Bibi wiggled her into the gown and fastened it. Once she hefted her onto the wheelchair, Diane rolled to her vanity mirror. She began applying her makeup. Bibi fastened small diamond studs to Diane’s ears, then used a brush to tease her hair. 
Diane looked at her watch. She was running a tad late, owed to Ollie’s extended massage. She quickened her pace, finishing the makeup, adding a shot of perfume to her cleavage and neck. Bibi draped a light, white summer sweater over her shoulders then stepped back.
“Hurrah!  That’s mighty fine, lil Miss Nine. I think you’re set to bust a move.”
The front doorbell chimed from the upstairs speaker. 
Bibi slapped her forehead then strode out of the room. “Dude’s early!”
Diane could hear her assistant’s frenzied steps down the ramp. She motored out of the bedroom and down the spiral ramp. She took the outside hallway, circumnavigating the sunken living room, then pulled into the entrance foyer just as Bibi swung the door open.
Chet Strauss stood on the porch stoop as stiff as a chess piece, holding a bouquet of white roses. He wore a baby blue tuxedo, brown oxfords, and a pink bowtie. He looked pensive, thought Diane. Or totally frightened out of his mind. The image of Bibi standing in front of him with her hands on her hips did not help matters. She nudged Bibi gently from behind. The large woman took the bouquet and headed for the kitchen in search of a vase, mumbling under her breath.
“Would you like to come in for a minute?” asked Diane.
“We might not have time if you’ve made reservations.”
She could tell he was poised to go. “I haven’t, but we can get into the wind.” She rolled through the doorway just as Bibi reappeared at the door.
“Now no funny business,” said Bibi. “That happens to be one primo lady right there, and I don’t stand for anything under the table. I wouldn’t push things past the midnight hour because she needs her beauty sleep. You hear all that?”
“I did, baby, I did.” He gave her a curt bow.
“It’s Bibi.” She slammed the door.
Chet escorted Diane around to the rear of his utility van, which sat parked on her frontage driveway. He pushed a button on the side panel. A lift gate lowered from the rear, exhausting a pneumatic hiss. He tried to assist her in, but she propelled herself easily onto the ramp and inside.
“You’ll have to forgive Bibi,” said Diane.  “She’s very protective.”
“Already forgiven.” He raised the platform.
Chet entered through the side door and began tie-strapping the chair mid-center to the floorboard eyehooks. Once in his seat, he fired up the engine and they drove off.
“Noel’s Seafood is my favorite restaurant,” she said. “It’s on Pacific Coast Highway. They have chair access there—any of the tables will accommodate me.”
“Ah, I know it well. That’s a great choice. Spitting distance, too. You look very lovely tonight.”
“Thanks for that.  I need a small army to get prepped, so I can’t take all the credit.”
Chet drove past the guard station and made a squealing right turn onto the highway. He punched the accelerator hard while whipping his head from side to side, checking both rear view side mirrors. He merged instantly into the fast lane then increased his speed. Yanking the wheel hard, he passed a car on the right that was doing the speed limit, then he swerved back into the fast lane. Diane braced against the dizzying maneuvers, wondering why he felt the need to rush. He swerved again, nearly missing a slower vehicle.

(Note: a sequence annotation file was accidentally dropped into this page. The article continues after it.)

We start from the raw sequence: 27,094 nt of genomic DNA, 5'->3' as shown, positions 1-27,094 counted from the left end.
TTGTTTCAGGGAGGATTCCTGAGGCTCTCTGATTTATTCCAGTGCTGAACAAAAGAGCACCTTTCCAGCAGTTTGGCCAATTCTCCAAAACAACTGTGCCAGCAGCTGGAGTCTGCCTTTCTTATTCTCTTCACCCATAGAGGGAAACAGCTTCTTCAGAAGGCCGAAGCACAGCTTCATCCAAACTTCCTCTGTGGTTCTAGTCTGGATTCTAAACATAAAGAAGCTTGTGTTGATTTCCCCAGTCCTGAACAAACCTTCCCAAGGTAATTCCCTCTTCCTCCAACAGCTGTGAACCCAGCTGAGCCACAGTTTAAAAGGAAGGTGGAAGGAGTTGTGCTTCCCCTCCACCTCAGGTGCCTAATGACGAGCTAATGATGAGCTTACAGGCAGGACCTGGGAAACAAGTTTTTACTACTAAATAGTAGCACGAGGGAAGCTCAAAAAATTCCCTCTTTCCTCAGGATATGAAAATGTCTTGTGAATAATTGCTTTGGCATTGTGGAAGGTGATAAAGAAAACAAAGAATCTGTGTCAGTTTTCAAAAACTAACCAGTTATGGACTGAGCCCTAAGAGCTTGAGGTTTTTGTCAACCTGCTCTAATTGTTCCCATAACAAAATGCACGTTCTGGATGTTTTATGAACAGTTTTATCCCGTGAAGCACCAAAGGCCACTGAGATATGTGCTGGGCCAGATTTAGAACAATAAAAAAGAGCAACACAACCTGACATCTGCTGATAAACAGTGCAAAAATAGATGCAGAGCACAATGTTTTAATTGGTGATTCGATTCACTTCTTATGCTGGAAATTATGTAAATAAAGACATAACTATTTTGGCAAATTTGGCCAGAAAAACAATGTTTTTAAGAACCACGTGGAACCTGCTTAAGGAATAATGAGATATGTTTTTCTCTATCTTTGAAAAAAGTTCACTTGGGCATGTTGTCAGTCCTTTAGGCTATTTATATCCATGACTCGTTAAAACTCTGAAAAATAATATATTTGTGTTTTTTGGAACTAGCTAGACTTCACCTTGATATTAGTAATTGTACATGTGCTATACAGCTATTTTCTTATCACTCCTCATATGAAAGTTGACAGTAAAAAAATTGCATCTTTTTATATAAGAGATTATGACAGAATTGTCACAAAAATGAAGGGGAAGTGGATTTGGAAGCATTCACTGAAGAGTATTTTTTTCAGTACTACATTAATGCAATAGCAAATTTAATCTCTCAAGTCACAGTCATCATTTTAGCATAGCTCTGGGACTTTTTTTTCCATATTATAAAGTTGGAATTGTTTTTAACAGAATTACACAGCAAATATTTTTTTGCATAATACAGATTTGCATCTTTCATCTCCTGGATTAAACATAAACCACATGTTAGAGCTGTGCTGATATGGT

“The speed limit is forty-five here,” Diane warned. “We don’t have a reservation. It’s first come, first served. You can relax.” 
He did not relax, but kept his head pivoting. His suit jacket rode up his back as he fought with the wheel. For a moment, Diane thought she could see a small stream of sweat reflected off the side of his cheek. She had no idea what had aroused him to peel down the highway at such breakneck speeds, but could only hold on and remain quiet. She could not risk distracting him, pulling his attention away from the forward view. 
After five minutes, the van lurched again then side-skidded into the restaurant parking lot, nearly taking out a decorative planter. Chet abutted the van up against a parking stop and shut the engine off. “Well, we’re here,” he said.
“I can see that,” she gushed. “We couldn’t have gotten here any faster if we’d taken the concord. Do you always drive like that?”
He exited the vehicle and dropped the lifting ramp before answering, “Well, I don’t like to dally. I can’t abide transits unless they’re swift.” He unfastened her tie straps and helped to guide her onto the ramp. Once on the ground, she gave him a few stern words about his driving skills.
“I suppose you’re right,” he said, keeping pace next to her on the way to the entrance. “Maybe I owe you an explanation.”
They entered the restaurant, a rustic, wood-paneled abode with a low ceiling. Large fishing nets hung from the rafters, filled with dried starfish, conch shells and sea urchins. Shark’s jaws adorned the walls, and within each mouth a photo-bio of an historic sea captain was displayed. The tables were adorned with decorative candles fashioned in the shape of small lighthouses. 
A male host, with menus in hand, met them on the fringe of the dinning room. He bowed curtly when he recognized Diane.
“So wonderful of you to join us this evening, Miss Nine! We do have an open table for you. If you would follow me.”